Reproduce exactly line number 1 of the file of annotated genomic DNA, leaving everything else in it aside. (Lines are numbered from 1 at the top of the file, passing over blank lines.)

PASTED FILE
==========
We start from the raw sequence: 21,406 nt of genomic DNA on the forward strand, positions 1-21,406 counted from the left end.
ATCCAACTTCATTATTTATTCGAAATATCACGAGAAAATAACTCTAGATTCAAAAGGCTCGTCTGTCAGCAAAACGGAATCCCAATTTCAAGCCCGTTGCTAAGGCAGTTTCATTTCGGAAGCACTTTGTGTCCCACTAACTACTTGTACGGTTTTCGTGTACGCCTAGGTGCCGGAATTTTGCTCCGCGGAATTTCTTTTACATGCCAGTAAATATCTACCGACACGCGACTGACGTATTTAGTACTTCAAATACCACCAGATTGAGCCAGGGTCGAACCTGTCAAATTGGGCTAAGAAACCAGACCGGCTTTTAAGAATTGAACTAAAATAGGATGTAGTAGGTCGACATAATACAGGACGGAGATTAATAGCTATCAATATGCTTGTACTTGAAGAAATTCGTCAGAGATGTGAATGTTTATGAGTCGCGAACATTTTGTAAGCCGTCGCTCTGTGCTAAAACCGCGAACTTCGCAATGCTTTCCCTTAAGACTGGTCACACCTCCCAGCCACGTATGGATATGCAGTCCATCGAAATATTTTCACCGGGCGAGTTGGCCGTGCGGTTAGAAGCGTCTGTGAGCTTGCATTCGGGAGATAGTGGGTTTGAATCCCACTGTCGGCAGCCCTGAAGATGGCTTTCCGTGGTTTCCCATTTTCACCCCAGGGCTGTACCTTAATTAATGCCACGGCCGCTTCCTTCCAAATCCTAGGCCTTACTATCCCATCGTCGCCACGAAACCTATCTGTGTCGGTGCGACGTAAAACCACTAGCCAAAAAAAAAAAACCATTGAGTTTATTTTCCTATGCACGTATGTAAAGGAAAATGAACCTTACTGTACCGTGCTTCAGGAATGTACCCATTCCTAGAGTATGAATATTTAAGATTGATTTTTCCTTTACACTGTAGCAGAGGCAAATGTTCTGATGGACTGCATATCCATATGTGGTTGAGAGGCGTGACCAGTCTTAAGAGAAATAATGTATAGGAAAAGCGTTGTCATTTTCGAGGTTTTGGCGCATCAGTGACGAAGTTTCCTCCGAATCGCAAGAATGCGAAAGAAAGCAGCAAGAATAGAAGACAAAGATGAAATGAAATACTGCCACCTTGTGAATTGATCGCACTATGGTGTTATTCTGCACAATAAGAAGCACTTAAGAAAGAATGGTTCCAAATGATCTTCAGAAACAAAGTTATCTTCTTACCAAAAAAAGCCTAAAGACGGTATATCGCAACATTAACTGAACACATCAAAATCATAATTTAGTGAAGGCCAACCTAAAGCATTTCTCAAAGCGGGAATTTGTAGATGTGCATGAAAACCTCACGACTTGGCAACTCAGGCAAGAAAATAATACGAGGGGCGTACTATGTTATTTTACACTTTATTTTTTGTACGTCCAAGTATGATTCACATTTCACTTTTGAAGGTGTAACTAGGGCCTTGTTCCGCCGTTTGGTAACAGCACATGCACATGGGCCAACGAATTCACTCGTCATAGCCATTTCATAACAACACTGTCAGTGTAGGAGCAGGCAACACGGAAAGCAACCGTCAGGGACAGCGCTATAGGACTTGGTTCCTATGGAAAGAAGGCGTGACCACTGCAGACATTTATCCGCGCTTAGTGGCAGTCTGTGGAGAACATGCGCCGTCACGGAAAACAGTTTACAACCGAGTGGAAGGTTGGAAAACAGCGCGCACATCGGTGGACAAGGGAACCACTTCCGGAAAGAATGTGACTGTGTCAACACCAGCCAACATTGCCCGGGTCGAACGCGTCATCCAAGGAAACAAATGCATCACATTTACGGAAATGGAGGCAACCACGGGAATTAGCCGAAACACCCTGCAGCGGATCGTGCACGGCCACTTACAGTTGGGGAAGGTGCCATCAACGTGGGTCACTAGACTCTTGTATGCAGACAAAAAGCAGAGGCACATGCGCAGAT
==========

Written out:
We start from the raw sequence: 21,406 nt of genomic DNA on the forward strand, positions 1-21,406 counted from the left end.